News

College Readiness Pathway coming to Federal Way schools

The program is aimed at getting students in grades 8-12 to begin thinking about life after school, whether it
The program is aimed at getting students in grades 8-12 to begin thinking about life after school, whether it's a four-year college, a vocational school, or heading straight into the workforce.
— image credit: Courtesy image

Federal Way Public Schools will roll out the College Readiness Pathway next year.

The program is aimed at getting students in grades 8-12 to begin thinking about life after school, whether it's a four-year college, a vocational school, or heading straight into the workforce.

Dr. Josh Garcia, assistant superintendent of Teaching for Learning for FWPS, outlined the district's plans next year, chief among them a testing/advising day to be held on Oct. 17.

Along with that testing day being offered during the week, the costs for taking the tests and utilizing some of the advisory and tutoring tools will be free to students and families.

"This fall, Federal Way Public Schools will be utilizing the College Board's College Readiness Pathway for all students. This integrated series of assessments is deigned for 8th through 12th grades to measure, monitor and direct student progress from middle school through high school to ensure college and career readiness," Garcia said during the school board's April 24 meeting.

Eighth-graders will participate in a "low stakes" test known as the ReadiStep test. The aim of this test, Garcia said, will be to measure students' skill levels for college and career preparation.

"We may miss some kids with our standardized tests. This is a test that can allow us to say to kids, 'You should be automatically enrolled into an honors class. It's great additional data. It provides insight into the student's academic progress, and also equips educators with tools they can use to make informed decisions in the classroom."

Garcia noted this eighth-grade test can also be used as an alternative assessment for teachers and students in regards to meeting the Standards Based Education program's Power Standards and Learning Targets.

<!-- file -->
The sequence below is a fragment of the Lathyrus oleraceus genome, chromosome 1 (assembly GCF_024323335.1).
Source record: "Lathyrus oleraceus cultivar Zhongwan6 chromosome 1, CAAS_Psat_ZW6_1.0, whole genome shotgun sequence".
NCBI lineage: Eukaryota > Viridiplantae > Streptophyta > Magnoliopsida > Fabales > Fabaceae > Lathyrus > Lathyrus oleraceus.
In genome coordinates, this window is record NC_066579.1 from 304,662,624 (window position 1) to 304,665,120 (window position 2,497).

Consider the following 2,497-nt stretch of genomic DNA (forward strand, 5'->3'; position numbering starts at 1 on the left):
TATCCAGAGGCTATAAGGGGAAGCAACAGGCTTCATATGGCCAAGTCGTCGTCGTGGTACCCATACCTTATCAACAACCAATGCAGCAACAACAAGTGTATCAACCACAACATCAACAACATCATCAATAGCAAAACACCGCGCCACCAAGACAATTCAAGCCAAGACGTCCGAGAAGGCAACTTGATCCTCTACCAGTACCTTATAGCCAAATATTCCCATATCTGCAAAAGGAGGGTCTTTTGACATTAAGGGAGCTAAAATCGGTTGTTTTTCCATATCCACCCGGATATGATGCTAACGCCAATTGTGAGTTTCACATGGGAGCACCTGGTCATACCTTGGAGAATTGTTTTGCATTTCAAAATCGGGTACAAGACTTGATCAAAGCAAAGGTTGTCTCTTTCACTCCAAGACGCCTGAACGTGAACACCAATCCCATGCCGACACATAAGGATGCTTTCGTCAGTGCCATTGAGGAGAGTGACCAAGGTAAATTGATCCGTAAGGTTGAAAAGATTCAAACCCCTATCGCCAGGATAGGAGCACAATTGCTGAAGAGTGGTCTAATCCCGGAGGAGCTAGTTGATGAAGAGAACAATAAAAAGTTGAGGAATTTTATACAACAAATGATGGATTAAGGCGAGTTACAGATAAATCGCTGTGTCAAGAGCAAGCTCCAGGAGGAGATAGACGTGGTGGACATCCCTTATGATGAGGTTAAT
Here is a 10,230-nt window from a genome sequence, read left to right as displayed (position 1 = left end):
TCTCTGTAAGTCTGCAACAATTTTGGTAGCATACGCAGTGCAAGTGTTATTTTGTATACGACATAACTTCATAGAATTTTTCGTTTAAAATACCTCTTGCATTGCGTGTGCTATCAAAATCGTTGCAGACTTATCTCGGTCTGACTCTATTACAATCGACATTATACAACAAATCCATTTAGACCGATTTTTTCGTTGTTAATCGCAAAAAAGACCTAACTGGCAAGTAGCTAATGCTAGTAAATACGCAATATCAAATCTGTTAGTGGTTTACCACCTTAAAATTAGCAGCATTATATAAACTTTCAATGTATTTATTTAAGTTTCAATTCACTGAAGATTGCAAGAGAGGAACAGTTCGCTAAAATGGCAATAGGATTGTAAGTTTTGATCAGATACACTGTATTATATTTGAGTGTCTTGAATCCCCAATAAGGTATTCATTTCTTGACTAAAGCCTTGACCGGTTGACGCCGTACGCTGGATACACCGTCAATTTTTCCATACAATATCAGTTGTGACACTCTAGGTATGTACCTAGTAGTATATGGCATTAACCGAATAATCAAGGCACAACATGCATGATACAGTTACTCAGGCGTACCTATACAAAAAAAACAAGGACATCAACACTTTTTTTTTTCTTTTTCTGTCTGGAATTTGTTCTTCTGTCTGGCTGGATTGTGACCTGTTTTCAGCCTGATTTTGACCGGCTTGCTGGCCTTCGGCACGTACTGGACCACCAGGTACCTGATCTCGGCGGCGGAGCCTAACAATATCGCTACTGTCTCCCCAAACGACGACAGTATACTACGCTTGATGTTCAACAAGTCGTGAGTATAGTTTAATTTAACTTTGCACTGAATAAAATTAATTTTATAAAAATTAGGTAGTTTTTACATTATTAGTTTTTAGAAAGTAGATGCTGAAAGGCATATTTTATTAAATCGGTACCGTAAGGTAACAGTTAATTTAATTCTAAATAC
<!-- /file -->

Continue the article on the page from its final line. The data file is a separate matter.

For ninth-graders, there will not be much of a change, Garcia said. The district plans to have those students continue to take the Pre-SAT (PSAT) test. 10th-graders will gain access to an online tool called My College QuickStart next year, Garcia said, with the hope of helping that grade have a more focused and intentional direction.

"We've really struggled on how to find ways to stop, pause and reflect," Garcia said. "My College QuickStart is an online advisory program that helps with timing, timelines, different skills, how to read your PSAT scores. It's a way for (students) to stop and pause, and think about the greater goals without having to put additional pressure on them that's not needed."

11th grade will remain mostly static, Garcia said. He briefly touched on opening access for students to take part in the National Merit Scholarship program. For seniors, as was already mentioned, the SAT will be offered during the week, and will also be at no cost to students and their families. Tutoring tools specifically tailored to the SAT will be made available online to students at no cost, Garcia said.

"Federal Way, according to the College Board, is the first district in the western region of the United States, to be able to do a mid-week SAT for all seniors," Garcia said. "(FWPS) will also be one of the few districts in the nation to develop a college readiness assessment path at no additional charge for the family."

Federal Way School Board director Danny Peterson said this was a step in the right direction for the district.

"I'm excited to see how many students, after being offered to take the SAT…how many more kids will choose to go on that pathway toward college. I think this is a great decision," he said.

Garcia agreed, but noted that while a large chunk of the program is aimed at college readiness, it's also aimed at just getting students and families to focus on life beyond high school.

"I would be remiss to not acknowledge we're not telling every kid to go to college, we're removing the barriers so they have a realistic choice on whether or not they can or want to attend," he said.

 

We encourage an open exchange of ideas on this story's topic, but we ask you to follow our guidelines for respecting community standards. Personal attacks, inappropriate language, and off-topic comments may be removed, and comment privileges revoked, per our Terms of Use. Please see our FAQ if you have questions or concerns about using Facebook to comment.

Read the Dec 12
Green Edition

Browse the print edition page by page, including stories and ads.

Browse the archives.

Friends to Follow

View All Updates